We’re sending out a big virtual hug to all the 2020 brides out there because we know things are tough. Wedding planning on its own can be extremely stressful and then to add COVID to the mix – take a deep breath sis!

It seems like every week numbers keep getting worse and restrictions keep changing. The reality of the situation is, things don’t seem to be changing anytime soon.  So what’s a bride to do? Is it even considerate to still have a wedding at this point? 

This is a very personal decision between you and your fiance, but we can give you some things to think about when making your decision. You essentially have three options when it comes to your wedding plans during COVID, so let’s take a deeper look at each.

Option One: Proceed 

If you just can’t bear to change your wedding date then depending on your state’s restrictions you may be able to proceed with some pretty significant modifications. In most cases, you will need to severely cut down your guest list. Some venues are only allowing gatherings of 50 people or less and in many states that number is restricted to 10 guests or less. 

This might mean only immediate family or close friends will be able to attend. Guests will still need to be 6 ft apart and you might need to consider a venue change if you were planning to get married inside. With the restriction on numbers, this might also mean that you choose to no longer have a wedding party. 

If you plan to proceed you need to make sure you provide the safest possible environment for your guests. Will your guests and bridal party wear masks? Will there be hand sanitizer readily available? Will the venue ensure thorough cleaning and sanitation of the facility before guests arrive? How will the food and drink service be handled differently? (Avoid buffets!)  Work with your venue to make sure you can make the necessary modifications to protect your guests. If your current venue cannot accommodate these modifications, then unfortunately you might need to look at other venue options.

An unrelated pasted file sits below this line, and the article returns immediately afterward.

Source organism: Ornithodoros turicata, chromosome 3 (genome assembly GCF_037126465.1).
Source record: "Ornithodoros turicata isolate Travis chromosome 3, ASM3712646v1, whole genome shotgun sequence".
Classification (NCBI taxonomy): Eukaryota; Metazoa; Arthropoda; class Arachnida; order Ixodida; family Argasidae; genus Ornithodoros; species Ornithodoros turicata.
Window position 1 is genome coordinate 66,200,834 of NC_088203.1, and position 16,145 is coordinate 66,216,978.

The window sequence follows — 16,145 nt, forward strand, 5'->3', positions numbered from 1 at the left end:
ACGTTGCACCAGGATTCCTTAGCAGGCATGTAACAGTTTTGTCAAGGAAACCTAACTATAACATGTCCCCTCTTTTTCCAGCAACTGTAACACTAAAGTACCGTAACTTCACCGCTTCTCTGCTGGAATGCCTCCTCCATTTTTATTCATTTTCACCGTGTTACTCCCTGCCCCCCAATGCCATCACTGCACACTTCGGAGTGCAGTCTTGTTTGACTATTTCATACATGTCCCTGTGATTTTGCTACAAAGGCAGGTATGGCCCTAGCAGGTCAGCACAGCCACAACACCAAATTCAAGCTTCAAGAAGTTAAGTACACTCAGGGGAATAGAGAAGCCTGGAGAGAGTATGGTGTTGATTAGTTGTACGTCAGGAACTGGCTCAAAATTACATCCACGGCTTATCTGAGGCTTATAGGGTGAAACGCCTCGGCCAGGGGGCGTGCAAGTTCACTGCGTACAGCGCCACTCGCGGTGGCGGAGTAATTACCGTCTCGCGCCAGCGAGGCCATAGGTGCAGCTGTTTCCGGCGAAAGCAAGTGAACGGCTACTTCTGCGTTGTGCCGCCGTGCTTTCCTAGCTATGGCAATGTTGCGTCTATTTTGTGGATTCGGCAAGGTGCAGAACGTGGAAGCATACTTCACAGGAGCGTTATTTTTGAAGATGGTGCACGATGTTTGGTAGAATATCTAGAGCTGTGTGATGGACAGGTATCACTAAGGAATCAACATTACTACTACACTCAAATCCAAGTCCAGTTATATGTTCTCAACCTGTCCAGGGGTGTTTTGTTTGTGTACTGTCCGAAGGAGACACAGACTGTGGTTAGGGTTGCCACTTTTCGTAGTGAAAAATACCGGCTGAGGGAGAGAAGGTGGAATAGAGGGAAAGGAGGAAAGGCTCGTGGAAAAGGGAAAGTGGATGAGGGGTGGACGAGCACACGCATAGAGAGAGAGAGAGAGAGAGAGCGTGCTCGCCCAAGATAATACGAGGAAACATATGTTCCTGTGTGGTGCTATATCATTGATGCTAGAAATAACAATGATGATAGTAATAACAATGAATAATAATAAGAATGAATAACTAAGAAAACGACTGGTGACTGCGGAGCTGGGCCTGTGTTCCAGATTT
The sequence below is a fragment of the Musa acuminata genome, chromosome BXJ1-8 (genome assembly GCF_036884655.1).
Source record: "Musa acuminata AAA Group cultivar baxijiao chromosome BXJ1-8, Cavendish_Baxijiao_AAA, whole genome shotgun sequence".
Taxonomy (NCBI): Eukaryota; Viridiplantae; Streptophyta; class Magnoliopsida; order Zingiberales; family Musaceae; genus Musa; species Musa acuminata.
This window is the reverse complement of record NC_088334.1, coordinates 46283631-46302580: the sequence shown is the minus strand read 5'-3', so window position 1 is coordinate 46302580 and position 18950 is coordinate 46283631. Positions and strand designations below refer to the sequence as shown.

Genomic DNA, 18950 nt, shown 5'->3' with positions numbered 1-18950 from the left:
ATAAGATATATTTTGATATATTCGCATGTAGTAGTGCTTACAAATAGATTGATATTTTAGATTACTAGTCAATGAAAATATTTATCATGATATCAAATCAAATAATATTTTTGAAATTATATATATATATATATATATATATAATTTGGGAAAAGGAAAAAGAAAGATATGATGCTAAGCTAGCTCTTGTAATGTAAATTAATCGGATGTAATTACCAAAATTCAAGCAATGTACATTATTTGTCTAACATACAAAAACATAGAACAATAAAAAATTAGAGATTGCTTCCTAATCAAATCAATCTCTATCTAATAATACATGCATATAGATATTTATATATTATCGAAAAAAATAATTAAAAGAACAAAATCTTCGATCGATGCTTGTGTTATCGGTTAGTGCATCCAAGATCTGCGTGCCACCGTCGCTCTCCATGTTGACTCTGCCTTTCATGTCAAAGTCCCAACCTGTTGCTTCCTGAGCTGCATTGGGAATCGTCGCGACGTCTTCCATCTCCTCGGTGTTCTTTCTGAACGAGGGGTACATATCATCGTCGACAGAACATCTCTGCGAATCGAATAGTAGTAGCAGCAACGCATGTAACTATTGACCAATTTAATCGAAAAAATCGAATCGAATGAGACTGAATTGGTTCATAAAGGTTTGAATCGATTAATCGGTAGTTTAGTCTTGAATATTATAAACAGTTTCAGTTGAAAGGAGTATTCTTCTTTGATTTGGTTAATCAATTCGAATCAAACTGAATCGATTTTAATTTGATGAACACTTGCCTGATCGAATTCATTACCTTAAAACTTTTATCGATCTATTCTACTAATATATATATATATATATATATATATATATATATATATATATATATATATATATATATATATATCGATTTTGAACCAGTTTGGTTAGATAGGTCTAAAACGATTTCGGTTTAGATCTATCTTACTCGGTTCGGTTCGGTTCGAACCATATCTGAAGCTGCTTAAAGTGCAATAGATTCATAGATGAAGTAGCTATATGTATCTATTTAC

Even if you plan to take all precautions, you should be open and understanding of the fact that some guests, even bridal party members, will not feel comfortable attending, especially if they are part of the at-risk population. Remember, it’s not a matter of them not wanting to be there for you, it’s a matter of safety and comfort level. This will vary for everyone and you have to respect those personal decisions. 

Communicating any updates with guests is extremely important. If you need to pair down your guest list you should contact all guests as soon as possible and at least six weeks before the wedding. This gives guests enough time to change travel plans if needed. Rescinding invitations should be a personal conversation if at all possible. Try to reach out via phone call. Feel free to outsource some of the lists to your wedding planner or bridesmaids to make it easier for you.  If you aren’t able to call everyone, make sure to draft a detailed email correspondence. If you need help with your communication plan including email text, website updates and phone scripts etc. reach out to us! We would be happy to help you come up with personalized messaging and make this time less stressful for you.